Customs Outlook For Union Budget 2024: Aligning With Atmanirbhar Bharat And Global Dynamics

From a customs perspective, the incentive schemes, promotion of make in India program are already playing a vital role in globalization of the Indian trade
Union Budget 2024
Union Budget 2024

The Union budget 2024-25 can be expected to be quite fascinating from the cross-border trade perspective as the government is keen on its Atmanirbhar Bharat Abhiyaan.

The World Bank projects that India's GDP growth will gradually increase, rising from 6.3 percent in 2023–2024 to 6.4 percent in 2024–2025 and 6.5 percent in 2025–2026. The upcoming financial year can be considered as a very crucial year due to important events including elections in the United States and India, possible changes in central bank monetary policies, China's economic downturn, and continuous geopolitical tensions throughout the globe.

From a customs perspective, the incentive schemes, promotion of make in India program are already playing a vital role in globalization of the Indian trade. The thrust of the Government should be to further strength these schemes by way of additional attractive tax incentives, subsidization, concessions etc. complying with the WTO norms for promotion of more exports and enabling India to world’s third largest economy.

From the initiatives and targets set by the government, some of the key expectations from the union budget 2024 from customs perspective can be listed as below:

● In lines with the motto of the present government to enable ease of doing business, the upcoming budget may focus more on working together between the public and business sectors to successfully modernize customs. Further, the involvement of corporates in promoting, development, and administration of trade-related infrastructure can be expected. Cooperative projects with the private sectors can be further strengthened to increase the effectiveness of logistics, provide IT solutions, and to train the officials.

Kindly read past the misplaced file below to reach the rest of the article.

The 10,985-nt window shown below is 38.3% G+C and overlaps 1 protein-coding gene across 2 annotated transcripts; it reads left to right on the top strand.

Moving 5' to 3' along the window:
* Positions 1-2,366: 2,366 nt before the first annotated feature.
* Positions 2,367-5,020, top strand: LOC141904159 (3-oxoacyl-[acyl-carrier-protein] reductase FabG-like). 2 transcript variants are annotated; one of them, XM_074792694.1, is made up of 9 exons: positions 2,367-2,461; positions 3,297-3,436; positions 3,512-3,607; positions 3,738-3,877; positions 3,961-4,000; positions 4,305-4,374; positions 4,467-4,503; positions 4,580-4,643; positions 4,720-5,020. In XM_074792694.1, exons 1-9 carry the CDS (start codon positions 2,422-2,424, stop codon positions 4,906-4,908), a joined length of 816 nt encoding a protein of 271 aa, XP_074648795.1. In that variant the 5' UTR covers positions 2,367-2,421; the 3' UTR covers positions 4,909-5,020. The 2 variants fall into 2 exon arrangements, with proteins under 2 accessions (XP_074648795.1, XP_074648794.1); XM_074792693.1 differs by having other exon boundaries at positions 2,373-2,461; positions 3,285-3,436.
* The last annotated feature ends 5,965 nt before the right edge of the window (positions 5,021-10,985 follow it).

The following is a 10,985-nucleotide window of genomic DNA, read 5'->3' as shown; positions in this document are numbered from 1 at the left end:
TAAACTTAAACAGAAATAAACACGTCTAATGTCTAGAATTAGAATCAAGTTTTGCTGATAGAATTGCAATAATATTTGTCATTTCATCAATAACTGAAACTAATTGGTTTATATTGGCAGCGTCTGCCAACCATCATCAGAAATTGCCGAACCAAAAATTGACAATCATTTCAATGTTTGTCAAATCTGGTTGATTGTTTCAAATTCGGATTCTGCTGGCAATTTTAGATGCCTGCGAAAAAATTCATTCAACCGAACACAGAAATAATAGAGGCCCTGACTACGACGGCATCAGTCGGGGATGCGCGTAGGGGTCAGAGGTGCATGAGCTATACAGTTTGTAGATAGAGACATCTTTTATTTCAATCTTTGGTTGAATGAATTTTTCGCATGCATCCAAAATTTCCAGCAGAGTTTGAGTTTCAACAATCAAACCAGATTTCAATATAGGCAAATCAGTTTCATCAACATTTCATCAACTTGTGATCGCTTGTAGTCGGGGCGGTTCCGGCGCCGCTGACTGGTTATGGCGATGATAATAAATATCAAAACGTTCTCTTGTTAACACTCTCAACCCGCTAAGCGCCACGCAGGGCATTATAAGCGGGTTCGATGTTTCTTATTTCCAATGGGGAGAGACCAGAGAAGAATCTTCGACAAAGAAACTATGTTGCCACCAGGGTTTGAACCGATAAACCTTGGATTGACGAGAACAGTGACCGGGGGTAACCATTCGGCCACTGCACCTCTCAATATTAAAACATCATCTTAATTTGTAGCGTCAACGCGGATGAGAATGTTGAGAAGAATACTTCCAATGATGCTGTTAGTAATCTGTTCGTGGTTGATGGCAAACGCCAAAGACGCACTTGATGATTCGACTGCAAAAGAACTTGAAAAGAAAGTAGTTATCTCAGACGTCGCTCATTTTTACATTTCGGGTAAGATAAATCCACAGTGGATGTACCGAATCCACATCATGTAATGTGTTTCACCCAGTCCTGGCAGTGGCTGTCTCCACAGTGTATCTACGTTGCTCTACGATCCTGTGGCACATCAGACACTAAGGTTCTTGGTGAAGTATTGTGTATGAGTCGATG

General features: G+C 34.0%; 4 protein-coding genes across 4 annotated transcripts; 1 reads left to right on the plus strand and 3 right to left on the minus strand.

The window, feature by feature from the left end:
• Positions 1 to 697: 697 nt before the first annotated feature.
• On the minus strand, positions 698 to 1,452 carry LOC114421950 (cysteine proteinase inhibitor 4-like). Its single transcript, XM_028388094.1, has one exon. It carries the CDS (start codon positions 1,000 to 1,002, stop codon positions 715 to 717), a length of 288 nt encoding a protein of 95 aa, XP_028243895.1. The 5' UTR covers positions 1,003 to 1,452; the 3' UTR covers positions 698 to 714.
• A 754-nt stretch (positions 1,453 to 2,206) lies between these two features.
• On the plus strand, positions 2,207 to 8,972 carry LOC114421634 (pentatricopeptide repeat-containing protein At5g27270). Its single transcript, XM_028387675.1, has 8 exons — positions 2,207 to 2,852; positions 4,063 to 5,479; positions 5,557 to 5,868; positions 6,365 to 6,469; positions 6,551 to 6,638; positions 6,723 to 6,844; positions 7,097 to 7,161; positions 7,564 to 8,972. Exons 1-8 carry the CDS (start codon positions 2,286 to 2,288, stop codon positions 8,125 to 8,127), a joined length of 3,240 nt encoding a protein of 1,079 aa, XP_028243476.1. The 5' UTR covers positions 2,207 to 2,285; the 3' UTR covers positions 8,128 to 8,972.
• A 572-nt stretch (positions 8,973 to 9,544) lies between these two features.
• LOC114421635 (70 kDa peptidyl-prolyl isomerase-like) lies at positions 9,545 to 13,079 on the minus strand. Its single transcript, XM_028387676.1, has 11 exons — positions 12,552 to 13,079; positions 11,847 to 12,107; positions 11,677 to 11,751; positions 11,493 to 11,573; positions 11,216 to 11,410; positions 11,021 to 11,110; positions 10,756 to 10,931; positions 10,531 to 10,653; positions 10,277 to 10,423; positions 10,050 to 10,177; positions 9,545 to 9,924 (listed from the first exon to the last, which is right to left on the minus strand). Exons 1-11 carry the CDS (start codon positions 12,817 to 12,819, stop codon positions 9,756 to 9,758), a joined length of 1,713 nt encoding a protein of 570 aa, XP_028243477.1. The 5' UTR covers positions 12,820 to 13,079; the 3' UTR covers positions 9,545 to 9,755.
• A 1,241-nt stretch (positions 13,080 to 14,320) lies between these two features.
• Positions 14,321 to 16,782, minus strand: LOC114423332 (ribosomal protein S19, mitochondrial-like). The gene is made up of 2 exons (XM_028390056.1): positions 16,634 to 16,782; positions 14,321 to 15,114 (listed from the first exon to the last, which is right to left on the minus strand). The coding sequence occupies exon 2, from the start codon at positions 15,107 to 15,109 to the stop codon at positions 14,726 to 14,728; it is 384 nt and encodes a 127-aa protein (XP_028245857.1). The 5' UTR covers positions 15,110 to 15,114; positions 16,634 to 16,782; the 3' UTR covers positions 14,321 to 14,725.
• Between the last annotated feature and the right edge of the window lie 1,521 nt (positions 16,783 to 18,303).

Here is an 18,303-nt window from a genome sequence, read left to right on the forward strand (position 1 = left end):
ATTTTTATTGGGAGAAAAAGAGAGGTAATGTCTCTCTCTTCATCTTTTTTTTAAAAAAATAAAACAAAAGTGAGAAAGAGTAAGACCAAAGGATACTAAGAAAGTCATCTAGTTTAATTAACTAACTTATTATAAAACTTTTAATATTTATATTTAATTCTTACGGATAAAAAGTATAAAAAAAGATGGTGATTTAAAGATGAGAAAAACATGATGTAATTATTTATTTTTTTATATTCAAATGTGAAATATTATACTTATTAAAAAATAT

● With increased focus on generating more opportunities in India, utilization of digital platforms, automation, and single window clearing systems to streamline clearance processes can be expected from this union budget. It is also expected that streamlining of laws and bringing them into compliance with global best practices, going paperless and reduction in in person interactions is expected to the focus of the ensuing budget.

● With primary focus on the start-ups in the country it is expected that multiple advantages to the startups that are engaged in import-export operations would be provided in terms of efficient flow of the customs processes and cutting MSMEs expenses associated with the compliance. Further, putting in place special programs to allow MSMEs to import equipment and raw materials duty-free or at concessional rates, the government can further enhance ability of MSMEs and knowledge of international trade laws.